The power supply crisis hitting Victorian families, small businesses and manufacturers is not an accident. These are the blackouts Australia did not need to have.
The crisis has been caused by deliberate policy choices made by low-voltage politicians, on both sides of politics, cheered on by corporate and media elites, for more than a decade.
On the first day of winter this year, the Australian Energy Market Operator, the government body in charge of our energy system, made the extraordinary admission that Soviet-style gas rationing would need to be introduced.
This warning meant you may be forced to switch your heater off or shut your business to avoid system-wide collapse, and just a week later the Portland Alcoa aluminium smelter was forced to curtail its operations to take pressure off the energy grid.
It is not an unreasonable expectation that in 21st-century Australia the light turns on when you flick the switch, and the heater turns on when you press the button. Yet on Wednesday the AEMO went further when it took the extreme and unprecedented step of taking over the energy grid because the system is fundamentally broken.
And this is only the beginning of Victoria’s winter of discontent.
Over the next decade, six coal-fired power stations are scheduled to be decommissioned, destroying one-fifth of Australia’s reliable and affordable energy supply.
Australia does not lack the resources to end this crisis once and for all.
As a nation, we are blessed with an abundance of natural resources such as coal, gas and oil that can be deployed to ensure Australians can keep their heaters on during winter.
What Australia does lack to solve this energy crisis is leadership. Both sides of politics at the federal level remain stubbornly committed to the policy of net-zero emissions by 2050, even though many nations around the world, such as Britain, are pausing their commitments.
A recent survey commissioned by the Institute of Public Affairs identified that 72 per cent of respondents indicated that affordability or reliability should be the focus of our energy policy, while only 28 per cent believe meeting the policy of net-zero emissions.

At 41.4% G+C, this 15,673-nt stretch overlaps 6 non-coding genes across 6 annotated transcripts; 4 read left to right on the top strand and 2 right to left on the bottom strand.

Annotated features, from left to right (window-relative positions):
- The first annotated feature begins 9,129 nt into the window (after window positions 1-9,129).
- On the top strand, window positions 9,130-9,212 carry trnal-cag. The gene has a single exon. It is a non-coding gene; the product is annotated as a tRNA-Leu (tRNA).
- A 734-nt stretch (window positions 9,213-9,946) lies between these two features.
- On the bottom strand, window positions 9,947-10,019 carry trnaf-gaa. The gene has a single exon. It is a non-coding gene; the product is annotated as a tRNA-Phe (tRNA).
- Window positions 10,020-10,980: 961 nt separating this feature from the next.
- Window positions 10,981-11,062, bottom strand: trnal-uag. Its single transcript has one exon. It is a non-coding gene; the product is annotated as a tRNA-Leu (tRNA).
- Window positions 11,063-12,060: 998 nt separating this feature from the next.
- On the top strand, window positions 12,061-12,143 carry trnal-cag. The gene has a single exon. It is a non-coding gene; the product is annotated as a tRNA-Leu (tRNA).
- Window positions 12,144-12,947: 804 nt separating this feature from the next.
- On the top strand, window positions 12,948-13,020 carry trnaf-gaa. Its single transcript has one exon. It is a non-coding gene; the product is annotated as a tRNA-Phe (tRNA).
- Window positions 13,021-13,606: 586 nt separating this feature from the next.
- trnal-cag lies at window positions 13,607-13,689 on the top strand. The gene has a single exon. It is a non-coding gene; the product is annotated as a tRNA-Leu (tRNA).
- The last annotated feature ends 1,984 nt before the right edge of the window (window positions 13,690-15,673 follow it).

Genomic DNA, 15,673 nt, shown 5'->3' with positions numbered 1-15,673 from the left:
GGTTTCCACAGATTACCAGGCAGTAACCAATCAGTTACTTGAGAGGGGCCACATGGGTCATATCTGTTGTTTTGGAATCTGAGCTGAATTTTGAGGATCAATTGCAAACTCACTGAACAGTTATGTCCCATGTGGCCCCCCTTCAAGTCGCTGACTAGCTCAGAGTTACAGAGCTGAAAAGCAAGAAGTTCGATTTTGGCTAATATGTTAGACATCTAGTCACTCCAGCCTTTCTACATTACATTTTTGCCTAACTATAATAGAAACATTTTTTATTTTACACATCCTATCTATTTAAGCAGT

In a prophetic sign of things to come, the energy regulator this month announced that baseline household electricity bills would rise by at least 18 per cent as a result of supply shortages.
This would add close to an extra $250 to the annual electricity bill of the typical Victorian family, which currently forces out around $1300 a year.
Further, IPA research shows that 92 per cent of Australians were willing to pay only $100 for Australia to cut its emissions to net zero. Yet Victorians are facing energy price rises 2 1/2 times what they are willing to pay for Australia to meet net zero.
Such explosive energy price hikes and chronic supply shortages mean many Victorian families will soon need to choose between putting food on the table and staying warm and keeping the lights on.
Australians understand that if you can’t provide enough energy to keep basic manufacturing like aluminium smelters operating, then something has gone very wrong.
The unattainable green dreams of the political class and inner-city elites will not just result in a cold, dark night under the quilt but the loss of sovereign defence and manufacturing capabilities.
Remember, Australia did not send Ukraine 70,000 tonnes of solar panels to aid their defence effort against Russia, we sent them 70,000 tonnes of affordable and reliable coal to power their fight.
At the state level, our political leadership has not been any better.
The Liberals got the ball rolling when they slapped an unscientific and uneconomic moratorium on all onshore gas exploration and development in Victoria in 2012.
In 2017, the current Andrews government did one better and permanently banned all fracking and coal-seam gas extraction, while extending the moratorium on exploration until 2020.
A year later, the unprecedented step was taken to put the ban on fracking in our state constitution.
Yes, it is true that common sense prevailed last year when the Victorian government finally lifted the moratorium on onshore gas exploration and development.
But even the government acknowledged that the industry won’t start up again until 2024 at the earliest.
The reason is simple.
Having been hammered by both sides of politics with bans and red tape, industry knows there is northing stopping it happening again, so why throw good money after bad.
Victoria currently has around 30,000 petajoules of onshore gas. This is enough gas to power every single home in Victoria until the year 2240. Yet almost all of it is locked up.
You don’t need a PhD in economics to know that cutting off supply will dramatically push prices up.
Australia might be resource rich but we are leadership poor and with the current crisis, we are getting a glimpse into our energy future.